Stenvar, in my experience, will actually turn on you and try to kill you. Which is a shame because he makes such a great tank.

If you're going to follow the main quest, I might also recommend Lydia as a starter tank—except that she dies very easily, and—annoyingly enough—while carrying your burdens.

So who would I suggest?

To start, I would suggest swooping by Whiterun and hiring Jenassa.


As I've mentioned on other guides, Jenassa is a pretty cool follower to have when you're trying to be sneaky. She never sets off traps and never gets you caught while sneaking. On top of that, she doesn't seem to mind if you zap her with the occasional lightning bolt or shoot her with the odd arrow. She complains in shock but doesn't actually attack you like Stenvar.

She is also a really great fighter. There's nothing so cool as watching Jenassa running forward with two blades out like a badass. And on top of that, she is brave. Some followers (coughTorvarcough) are set to flee from battles that get too hard, but Jenassa tends to stick it out. Tends.

The downside to Jenassa is that she can die. I accidentally killed her on my most recent mage character, sadly reloaded the game, and then dismissed her back to Whiterun.

If only she were essential, I'd keep her forever. But because I try to keep the number of mods I use to a bare minimum, that means I use Jenassa sparingly to keep her alive.

I love this mod of Mjoll.

I love this mod of Mjoll.

Mjoll can be found in Riften and can be recruited at level 14 after retrieving her sword, Grimsever.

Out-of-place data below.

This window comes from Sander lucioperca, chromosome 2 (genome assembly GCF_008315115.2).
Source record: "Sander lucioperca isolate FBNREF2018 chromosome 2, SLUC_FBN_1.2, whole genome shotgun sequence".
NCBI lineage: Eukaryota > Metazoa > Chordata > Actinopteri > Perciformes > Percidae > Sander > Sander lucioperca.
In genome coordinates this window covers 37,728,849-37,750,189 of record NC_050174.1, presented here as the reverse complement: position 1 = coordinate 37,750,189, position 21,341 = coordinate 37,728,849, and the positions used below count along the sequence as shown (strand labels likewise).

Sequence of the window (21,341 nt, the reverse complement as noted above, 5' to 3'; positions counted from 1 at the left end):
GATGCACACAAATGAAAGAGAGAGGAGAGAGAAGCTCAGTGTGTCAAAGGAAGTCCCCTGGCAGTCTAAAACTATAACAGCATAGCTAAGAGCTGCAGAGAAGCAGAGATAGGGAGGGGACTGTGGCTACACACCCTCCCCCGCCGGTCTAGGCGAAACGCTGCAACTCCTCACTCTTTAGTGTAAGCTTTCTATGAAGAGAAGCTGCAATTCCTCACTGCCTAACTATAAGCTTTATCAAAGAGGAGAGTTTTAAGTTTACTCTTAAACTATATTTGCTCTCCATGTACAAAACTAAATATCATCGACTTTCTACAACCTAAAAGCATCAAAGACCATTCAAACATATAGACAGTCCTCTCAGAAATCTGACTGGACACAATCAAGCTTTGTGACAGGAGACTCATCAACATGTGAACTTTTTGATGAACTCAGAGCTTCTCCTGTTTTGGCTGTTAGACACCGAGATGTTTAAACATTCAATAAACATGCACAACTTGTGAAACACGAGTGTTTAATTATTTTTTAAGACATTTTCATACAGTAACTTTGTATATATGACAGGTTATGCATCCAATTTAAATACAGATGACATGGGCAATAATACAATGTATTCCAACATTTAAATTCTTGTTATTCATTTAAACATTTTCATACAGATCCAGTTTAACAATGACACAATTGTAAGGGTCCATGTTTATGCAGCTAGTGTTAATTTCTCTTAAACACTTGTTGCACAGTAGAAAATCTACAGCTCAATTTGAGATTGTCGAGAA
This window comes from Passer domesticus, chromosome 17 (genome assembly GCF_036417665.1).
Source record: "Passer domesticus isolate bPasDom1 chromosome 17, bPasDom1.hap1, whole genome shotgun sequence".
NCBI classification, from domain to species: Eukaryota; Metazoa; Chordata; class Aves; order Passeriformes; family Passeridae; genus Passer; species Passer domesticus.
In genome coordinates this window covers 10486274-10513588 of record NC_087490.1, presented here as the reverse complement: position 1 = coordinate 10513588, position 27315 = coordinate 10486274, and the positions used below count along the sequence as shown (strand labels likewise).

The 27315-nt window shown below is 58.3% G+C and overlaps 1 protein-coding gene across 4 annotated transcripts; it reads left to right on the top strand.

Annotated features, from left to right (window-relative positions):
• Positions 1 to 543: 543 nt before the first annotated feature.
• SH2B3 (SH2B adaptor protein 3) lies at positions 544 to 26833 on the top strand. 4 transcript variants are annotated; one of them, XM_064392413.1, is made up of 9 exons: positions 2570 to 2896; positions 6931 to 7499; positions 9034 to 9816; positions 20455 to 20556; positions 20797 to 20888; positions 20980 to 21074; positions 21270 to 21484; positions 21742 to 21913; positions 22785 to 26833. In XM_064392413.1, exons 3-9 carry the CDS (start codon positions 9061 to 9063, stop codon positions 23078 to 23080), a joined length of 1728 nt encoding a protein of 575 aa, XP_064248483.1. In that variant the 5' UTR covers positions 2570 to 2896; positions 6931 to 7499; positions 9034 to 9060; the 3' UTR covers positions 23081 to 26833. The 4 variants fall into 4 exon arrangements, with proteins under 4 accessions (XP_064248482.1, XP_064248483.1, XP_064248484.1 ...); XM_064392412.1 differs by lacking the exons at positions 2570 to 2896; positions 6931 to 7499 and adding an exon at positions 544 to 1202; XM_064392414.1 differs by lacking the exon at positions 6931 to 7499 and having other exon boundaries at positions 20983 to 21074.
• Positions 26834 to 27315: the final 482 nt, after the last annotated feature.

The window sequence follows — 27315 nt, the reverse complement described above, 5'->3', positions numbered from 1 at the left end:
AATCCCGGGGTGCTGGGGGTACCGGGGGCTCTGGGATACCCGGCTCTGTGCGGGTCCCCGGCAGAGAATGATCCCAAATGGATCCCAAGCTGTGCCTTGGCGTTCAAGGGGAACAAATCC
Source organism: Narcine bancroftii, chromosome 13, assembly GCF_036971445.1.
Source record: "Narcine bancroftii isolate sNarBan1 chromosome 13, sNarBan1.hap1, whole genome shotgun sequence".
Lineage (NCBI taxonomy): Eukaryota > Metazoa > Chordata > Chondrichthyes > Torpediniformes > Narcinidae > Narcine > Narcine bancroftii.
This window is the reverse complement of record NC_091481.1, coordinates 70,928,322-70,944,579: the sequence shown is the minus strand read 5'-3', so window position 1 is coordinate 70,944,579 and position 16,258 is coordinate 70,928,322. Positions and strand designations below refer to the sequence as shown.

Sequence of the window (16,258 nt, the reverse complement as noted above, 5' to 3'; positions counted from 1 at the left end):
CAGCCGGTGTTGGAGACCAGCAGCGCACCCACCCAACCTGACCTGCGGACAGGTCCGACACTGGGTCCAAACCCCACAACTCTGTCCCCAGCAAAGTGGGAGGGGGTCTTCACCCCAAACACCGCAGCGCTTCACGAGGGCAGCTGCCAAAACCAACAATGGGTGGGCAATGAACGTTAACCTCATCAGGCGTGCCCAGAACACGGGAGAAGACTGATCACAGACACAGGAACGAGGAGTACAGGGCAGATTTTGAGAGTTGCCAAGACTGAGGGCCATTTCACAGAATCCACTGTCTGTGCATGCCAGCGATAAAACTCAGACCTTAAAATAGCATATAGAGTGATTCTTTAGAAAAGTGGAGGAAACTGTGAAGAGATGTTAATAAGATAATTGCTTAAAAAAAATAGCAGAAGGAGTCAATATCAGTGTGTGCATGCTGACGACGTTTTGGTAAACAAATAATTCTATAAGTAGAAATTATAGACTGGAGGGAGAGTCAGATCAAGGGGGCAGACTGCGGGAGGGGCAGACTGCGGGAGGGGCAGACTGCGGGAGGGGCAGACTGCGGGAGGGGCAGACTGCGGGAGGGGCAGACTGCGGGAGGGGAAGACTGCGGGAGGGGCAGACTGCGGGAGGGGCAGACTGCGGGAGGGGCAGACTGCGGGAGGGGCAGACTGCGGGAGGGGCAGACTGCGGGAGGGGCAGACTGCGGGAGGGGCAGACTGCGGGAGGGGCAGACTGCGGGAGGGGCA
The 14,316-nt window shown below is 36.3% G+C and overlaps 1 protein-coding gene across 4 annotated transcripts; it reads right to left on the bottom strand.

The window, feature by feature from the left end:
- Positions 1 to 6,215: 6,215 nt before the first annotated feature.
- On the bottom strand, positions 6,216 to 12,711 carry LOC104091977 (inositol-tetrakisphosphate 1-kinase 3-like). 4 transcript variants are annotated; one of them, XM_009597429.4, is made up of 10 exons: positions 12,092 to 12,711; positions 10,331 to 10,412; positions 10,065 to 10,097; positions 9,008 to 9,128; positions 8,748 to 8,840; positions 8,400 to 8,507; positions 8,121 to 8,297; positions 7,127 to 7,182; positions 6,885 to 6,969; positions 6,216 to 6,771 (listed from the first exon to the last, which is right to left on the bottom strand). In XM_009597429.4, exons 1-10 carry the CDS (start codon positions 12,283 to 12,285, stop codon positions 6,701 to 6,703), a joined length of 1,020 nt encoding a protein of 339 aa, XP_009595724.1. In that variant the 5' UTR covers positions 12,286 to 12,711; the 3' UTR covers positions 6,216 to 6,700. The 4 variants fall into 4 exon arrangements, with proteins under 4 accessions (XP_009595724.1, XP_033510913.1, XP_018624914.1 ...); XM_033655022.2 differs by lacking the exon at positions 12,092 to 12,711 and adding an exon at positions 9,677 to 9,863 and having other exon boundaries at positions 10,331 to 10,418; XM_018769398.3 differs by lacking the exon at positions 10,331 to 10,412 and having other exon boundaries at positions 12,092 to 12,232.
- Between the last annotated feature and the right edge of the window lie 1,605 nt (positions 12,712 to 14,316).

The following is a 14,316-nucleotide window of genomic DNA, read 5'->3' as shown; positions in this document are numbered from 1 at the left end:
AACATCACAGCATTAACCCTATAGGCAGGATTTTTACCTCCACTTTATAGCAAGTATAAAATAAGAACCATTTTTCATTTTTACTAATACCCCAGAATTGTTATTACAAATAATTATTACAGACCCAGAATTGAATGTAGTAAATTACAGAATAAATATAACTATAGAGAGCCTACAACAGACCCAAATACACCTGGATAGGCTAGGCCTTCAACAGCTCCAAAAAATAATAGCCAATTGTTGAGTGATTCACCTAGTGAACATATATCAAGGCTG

Over the years, I've come to the conclusion that Mjoll is the best tank for a mage (or combat archer) in the game.

Mjoll is a really great fighter, has an actual backstory, makes actual commentary about the different towns you go to and—probably most important of all—she can't die.

Mjoll is essential, so she can't get killed and wind up lying there facedown with all your stuff on her corpse. Even better, you can marry her and have a walking shop following you around.

You can sell stuff to her shop or have her carry it, and she's not lying when she says she can carry a "good bit of gear."

This is important for a mage character, who needs money but doesn't have the stamina to carry a lot of loot. Don't worry. Mjoll has got the stamina for both of you!

Quests and Items

Here is a list of quests and items that will make playing a mage a lot easier—and more fun!

Arniel's Endeavor

As I mentioned on another article, this quest basically tells us how and why the dwemer disappeared: they bound themselves to Numidium in eternal servitude and thus "disappeared."

Arniel Gane does the same thing when he accidentally binds himself to the Dragonborn, who is a divine being.

Finishing the quest turns Arniel into a powerful shade that can be summoned at anytime to fight for the Dovahkiin.